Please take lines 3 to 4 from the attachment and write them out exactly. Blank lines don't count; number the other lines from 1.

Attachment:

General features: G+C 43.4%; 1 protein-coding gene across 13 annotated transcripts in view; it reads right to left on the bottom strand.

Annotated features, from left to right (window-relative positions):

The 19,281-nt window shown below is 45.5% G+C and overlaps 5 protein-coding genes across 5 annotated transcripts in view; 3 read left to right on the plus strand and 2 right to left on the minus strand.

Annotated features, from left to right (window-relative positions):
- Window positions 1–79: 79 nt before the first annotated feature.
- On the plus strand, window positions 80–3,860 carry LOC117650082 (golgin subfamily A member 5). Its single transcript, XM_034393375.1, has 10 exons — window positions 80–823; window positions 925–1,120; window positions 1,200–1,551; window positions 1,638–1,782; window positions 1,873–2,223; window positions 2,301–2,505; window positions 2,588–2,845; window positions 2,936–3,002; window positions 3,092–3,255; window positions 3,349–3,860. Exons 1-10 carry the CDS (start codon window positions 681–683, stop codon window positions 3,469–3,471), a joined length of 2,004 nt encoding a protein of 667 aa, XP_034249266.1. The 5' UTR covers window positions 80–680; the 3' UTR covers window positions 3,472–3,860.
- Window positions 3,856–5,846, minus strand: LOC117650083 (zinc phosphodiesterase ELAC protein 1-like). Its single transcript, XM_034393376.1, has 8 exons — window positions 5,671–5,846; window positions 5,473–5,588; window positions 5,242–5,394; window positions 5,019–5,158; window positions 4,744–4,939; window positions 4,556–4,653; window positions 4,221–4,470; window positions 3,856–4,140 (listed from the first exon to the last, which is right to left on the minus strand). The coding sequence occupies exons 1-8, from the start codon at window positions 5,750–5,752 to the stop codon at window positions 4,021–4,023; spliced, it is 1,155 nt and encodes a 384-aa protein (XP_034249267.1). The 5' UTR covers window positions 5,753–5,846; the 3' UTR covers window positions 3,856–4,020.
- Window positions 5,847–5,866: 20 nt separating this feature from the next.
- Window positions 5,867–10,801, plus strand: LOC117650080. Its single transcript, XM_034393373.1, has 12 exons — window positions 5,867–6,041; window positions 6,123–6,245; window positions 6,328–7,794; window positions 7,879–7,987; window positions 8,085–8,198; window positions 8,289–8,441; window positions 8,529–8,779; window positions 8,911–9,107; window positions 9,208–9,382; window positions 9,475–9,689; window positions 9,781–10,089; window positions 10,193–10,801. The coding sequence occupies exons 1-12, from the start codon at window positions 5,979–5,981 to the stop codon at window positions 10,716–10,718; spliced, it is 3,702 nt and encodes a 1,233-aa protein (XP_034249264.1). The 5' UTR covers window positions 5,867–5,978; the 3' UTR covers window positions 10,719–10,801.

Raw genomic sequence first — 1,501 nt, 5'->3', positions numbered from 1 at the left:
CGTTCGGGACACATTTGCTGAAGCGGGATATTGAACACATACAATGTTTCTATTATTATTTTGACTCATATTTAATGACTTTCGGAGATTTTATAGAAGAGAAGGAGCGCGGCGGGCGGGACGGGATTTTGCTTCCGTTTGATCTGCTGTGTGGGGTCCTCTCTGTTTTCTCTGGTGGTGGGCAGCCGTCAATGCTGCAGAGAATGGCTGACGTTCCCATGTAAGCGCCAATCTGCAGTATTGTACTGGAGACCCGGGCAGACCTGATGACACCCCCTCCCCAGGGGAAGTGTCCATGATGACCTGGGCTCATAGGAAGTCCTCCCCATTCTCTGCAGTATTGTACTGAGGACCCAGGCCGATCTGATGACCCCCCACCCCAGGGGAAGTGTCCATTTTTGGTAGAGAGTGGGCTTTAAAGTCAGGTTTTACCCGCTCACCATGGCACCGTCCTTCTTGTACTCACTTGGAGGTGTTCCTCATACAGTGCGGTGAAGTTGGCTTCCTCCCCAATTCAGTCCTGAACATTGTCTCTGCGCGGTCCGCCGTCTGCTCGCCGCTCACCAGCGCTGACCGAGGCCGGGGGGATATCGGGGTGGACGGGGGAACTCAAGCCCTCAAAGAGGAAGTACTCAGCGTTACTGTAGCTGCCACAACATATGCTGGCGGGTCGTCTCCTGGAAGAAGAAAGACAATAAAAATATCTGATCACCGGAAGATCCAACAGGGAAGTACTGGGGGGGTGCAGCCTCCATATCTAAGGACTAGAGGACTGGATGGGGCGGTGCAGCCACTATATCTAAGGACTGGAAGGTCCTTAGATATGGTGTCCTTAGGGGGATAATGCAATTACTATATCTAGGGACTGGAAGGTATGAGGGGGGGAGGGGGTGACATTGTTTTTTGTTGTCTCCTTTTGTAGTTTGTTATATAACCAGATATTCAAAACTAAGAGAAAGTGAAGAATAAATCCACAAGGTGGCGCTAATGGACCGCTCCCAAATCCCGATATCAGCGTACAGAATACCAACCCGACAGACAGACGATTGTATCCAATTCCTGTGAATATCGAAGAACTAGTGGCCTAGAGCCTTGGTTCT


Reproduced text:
The 19,281-nt window shown below is 45.5% G+C and overlaps 5 protein-coding genes across 5 annotated transcripts in view; 3 read left to right on the plus strand and 2 right to left on the minus strand.

Annotated features, from left to right (window-relative positions):